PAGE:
Under the waters of the world, Perry Klein dived hundreds of feet for the beautiful and the lost.
Falling. Down and down. He'd be wedged between razor-sharp coral reefs with his life hanging only by a single tether. Under his tugboat, his crew watched him gather their income of coral, sponge, and the occasional sunken treasure throughout the shadowy parts of the deep.
Perry sailed about his younger days. The wind spraying salt water across his face. He grinned. He sang. He loved the ocean and all its bounty.
When he a young man in Maryland, Perry was a hunter. A fly fisherman. A sponge diver, mainly. But really, in general, a man with a love of sport.
In later days, Perry made his way up the ranks as an officer in the US Army. Serving in Berlin, he helped smuggle natives to safety across the Berlin Wall. Today, many of his officers from the Vietnam War meet together in upstate New York. Abilities vary. Speech and hearing loss here and there. Disabilities, yes, plenty of them. Lost limbs. Lost hope, for some. Yet the stories keep them here, in this world. And they must find a way to move about like they did when they were young and free and singing into the wind.
A car accident almost 20 years ago took his legs, his arms and his speech. The stroke, like a diving bell, would keep him locked in his own mind, doctors would later tell him. Yet stories, he knew, would never leave. And he would find a way to yell and cry and laugh his way through the confines of the diving bell.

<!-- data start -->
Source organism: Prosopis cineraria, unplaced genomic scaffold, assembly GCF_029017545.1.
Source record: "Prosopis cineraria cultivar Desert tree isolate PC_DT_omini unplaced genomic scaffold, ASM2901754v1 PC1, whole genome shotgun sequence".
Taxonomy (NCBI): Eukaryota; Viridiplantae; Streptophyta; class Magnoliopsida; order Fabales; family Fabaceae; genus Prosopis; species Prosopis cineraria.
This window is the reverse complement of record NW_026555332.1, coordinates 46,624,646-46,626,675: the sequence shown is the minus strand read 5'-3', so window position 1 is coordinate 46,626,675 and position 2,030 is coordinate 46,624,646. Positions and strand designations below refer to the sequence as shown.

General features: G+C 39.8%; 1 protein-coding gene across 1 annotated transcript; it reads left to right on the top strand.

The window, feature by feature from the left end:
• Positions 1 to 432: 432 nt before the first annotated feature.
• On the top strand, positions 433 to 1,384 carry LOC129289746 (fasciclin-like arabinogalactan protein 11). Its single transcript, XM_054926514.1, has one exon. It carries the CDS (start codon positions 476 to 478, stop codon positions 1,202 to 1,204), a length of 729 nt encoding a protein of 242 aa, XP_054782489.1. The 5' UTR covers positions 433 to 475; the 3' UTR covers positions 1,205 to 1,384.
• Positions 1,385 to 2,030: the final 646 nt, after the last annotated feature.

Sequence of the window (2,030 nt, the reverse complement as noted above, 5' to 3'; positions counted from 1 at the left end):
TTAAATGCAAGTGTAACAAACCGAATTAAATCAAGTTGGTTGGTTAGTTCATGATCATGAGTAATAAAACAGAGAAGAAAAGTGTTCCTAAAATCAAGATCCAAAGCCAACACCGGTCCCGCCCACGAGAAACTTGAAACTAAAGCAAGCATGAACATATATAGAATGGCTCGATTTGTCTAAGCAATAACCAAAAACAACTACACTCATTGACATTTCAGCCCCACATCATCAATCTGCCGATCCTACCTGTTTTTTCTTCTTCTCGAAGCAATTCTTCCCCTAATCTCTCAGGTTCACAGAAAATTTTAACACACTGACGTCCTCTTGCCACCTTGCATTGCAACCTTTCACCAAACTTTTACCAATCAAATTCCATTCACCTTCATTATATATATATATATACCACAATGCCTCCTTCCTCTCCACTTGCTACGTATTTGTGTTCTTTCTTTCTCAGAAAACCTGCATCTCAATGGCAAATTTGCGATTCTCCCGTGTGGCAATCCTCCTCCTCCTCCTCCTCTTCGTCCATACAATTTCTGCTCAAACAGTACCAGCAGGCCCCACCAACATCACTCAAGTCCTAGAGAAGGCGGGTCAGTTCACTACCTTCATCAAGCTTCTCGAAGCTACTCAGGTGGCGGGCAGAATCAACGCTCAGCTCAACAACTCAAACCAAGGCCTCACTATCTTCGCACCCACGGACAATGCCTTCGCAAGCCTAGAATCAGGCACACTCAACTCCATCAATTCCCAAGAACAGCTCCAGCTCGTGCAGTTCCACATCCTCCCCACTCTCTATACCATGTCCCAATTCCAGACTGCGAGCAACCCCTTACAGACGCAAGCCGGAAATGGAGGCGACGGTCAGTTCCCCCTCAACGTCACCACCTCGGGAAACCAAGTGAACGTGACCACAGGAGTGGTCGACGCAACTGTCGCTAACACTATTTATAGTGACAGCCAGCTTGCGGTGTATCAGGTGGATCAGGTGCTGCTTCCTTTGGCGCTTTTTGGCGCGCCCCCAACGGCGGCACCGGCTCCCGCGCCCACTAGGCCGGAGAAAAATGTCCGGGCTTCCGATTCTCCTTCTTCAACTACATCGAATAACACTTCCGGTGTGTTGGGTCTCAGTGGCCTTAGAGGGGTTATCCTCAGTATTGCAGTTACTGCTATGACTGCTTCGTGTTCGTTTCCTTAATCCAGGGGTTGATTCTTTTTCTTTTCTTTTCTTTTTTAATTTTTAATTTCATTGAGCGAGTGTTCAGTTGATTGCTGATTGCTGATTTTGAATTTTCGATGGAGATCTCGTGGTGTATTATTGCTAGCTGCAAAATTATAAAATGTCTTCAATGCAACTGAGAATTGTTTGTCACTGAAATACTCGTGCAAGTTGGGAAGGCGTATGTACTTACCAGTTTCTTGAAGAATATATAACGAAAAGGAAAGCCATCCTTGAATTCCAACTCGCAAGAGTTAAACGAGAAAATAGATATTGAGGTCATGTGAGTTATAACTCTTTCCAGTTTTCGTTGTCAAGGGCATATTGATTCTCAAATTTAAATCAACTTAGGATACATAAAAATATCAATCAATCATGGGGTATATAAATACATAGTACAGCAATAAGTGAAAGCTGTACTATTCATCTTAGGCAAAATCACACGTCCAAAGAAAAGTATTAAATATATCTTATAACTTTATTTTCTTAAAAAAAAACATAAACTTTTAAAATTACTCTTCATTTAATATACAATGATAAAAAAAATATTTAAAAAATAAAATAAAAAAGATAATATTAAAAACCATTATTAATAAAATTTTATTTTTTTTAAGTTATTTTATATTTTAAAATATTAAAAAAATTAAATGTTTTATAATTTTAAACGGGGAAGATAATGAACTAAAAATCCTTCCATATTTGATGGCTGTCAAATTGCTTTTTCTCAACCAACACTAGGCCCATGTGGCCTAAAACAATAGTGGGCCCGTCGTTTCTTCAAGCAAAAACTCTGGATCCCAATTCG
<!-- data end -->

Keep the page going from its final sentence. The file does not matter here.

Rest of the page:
Today you wouldn't think he suffered such an ordeal. Perry walks, albeit slowly, wherever he pleases. He and Cynthia, his partner, live in Baltimore and have crafted a life of subtle adventure. Perry bikes. He charges his way through downtown malls on his scooter. Or step-by-step to see films or host a gathering of others living with aphasia at a coffee shop on Sunday afternoons.
Perry works on his words often through speech therapy. And living with aphasia, you really wouldn't think anything could bother him. But you can tell. Sometimes, when the few words like yes, no, maybe, or other simple sounds with hand gestures won't convey his thoughts, there's immense frustration. Because it's right there. The thought. The memory. And then ... the words. They don't come. He wants to say it. These words we say each day to narrate our experience. Words we so often speak with ease throughout the days. Yet, he has no ability to connect thought with speech. The thoughts merely linger between his mind and his mouth. A few inches of connection. Close, yet so, so far. And when the connection does happen, usually through a slow game of charades and guessing. Cynthia has an unspoken language with him. An energy. A light nudge in a direction. A wild guess. Followed by a yes or a no. Hands soaring through the air to reflect his days as a pilot. Or low hums for songs of war.
We guide him through his palace of memories. And for a moment, Perry can take the diving bell off and surface for air. We sit and listen to what he's seen down there. And he shares with us his life's bounty.